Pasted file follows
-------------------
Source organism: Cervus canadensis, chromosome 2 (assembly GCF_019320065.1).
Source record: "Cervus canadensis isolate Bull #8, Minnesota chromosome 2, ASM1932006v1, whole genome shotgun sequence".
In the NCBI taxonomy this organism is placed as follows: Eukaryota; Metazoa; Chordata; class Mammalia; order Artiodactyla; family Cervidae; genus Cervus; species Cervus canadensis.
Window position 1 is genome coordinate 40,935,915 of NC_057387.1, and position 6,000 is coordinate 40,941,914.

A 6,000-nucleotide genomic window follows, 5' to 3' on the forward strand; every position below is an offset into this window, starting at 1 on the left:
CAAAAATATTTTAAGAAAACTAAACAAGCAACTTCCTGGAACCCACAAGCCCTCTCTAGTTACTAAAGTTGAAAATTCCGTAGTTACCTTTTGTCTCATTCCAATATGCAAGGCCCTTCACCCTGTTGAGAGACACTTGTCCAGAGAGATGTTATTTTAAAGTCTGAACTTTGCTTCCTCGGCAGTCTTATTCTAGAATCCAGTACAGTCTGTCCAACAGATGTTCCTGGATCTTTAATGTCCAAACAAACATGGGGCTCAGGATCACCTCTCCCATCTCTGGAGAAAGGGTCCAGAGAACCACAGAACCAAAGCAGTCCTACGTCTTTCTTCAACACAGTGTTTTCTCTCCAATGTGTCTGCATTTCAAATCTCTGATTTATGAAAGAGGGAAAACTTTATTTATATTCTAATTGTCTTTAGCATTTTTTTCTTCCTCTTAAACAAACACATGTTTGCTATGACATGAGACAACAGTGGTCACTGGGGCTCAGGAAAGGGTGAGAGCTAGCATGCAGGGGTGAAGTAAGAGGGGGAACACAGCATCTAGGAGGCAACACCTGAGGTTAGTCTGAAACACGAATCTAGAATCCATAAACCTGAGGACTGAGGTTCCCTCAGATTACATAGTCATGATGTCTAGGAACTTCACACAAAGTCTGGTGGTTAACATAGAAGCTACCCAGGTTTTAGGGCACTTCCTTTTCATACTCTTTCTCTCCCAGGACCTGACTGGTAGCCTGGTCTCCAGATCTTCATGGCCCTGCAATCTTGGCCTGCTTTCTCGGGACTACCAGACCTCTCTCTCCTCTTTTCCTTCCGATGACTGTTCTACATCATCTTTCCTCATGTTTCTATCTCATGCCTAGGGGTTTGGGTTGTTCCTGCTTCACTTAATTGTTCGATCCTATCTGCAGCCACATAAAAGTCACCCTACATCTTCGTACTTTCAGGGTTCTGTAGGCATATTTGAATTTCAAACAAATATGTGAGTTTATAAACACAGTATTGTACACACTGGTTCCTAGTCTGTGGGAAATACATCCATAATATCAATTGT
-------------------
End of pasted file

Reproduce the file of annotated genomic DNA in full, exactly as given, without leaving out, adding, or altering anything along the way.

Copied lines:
Source organism: Cervus canadensis, chromosome 2 (assembly GCF_019320065.1).
Source record: "Cervus canadensis isolate Bull #8, Minnesota chromosome 2, ASM1932006v1, whole genome shotgun sequence".
In the NCBI taxonomy this organism is placed as follows: Eukaryota; Metazoa; Chordata; class Mammalia; order Artiodactyla; family Cervidae; genus Cervus; species Cervus canadensis.
Window position 1 is genome coordinate 40,935,915 of NC_057387.1, and position 6,000 is coordinate 40,941,914.

A 6,000-nucleotide genomic window follows, 5' to 3' on the forward strand; every position below is an offset into this window, starting at 1 on the left:
CAAAAATATTTTAAGAAAACTAAACAAGCAACTTCCTGGAACCCACAAGCCCTCTCTAGTTACTAAAGTTGAAAATTCCGTAGTTACCTTTTGTCTCATTCCAATATGCAAGGCCCTTCACCCTGTTGAGAGACACTTGTCCAGAGAGATGTTATTTTAAAGTCTGAACTTTGCTTCCTCGGCAGTCTTATTCTAGAATCCAGTACAGTCTGTCCAACAGATGTTCCTGGATCTTTAATGTCCAAACAAACATGGGGCTCAGGATCACCTCTCCCATCTCTGGAGAAAGGGTCCAGAGAACCACAGAACCAAAGCAGTCCTACGTCTTTCTTCAACACAGTGTTTTCTCTCCAATGTGTCTGCATTTCAAATCTCTGATTTATGAAAGAGGGAAAACTTTATTTATATTCTAATTGTCTTTAGCATTTTTTTCTTCCTCTTAAACAAACACATGTTTGCTATGACATGAGACAACAGTGGTCACTGGGGCTCAGGAAAGGGTGAGAGCTAGCATGCAGGGGTGAAGTAAGAGGGGGAACACAGCATCTAGGAGGCAACACCTGAGGTTAGTCTGAAACACGAATCTAGAATCCATAAACCTGAGGACTGAGGTTCCCTCAGATTACATAGTCATGATGTCTAGGAACTTCACACAAAGTCTGGTGGTTAACATAGAAGCTACCCAGGTTTTAGGGCACTTCCTTTTCATACTCTTTCTCTCCCAGGACCTGACTGGTAGCCTGGTCTCCAGATCTTCATGGCCCTGCAATCTTGGCCTGCTTTCTCGGGACTACCAGACCTCTCTCTCCTCTTTTCCTTCCGATGACTGTTCTACATCATCTTTCCTCATGTTTCTATCTCATGCCTAGGGGTTTGGGTTGTTCCTGCTTCACTTAATTGTTCGATCCTATCTGCAGCCACATAAAAGTCACCCTACATCTTCGTACTTTCAGGGTTCTGTAGGCATATTTGAATTTCAAACAAATATGTGAGTTTATAAACACAGTATTGTACACACTGGTTCCTAGTCTGTGGGAAATACATCCATAATATCAATTGT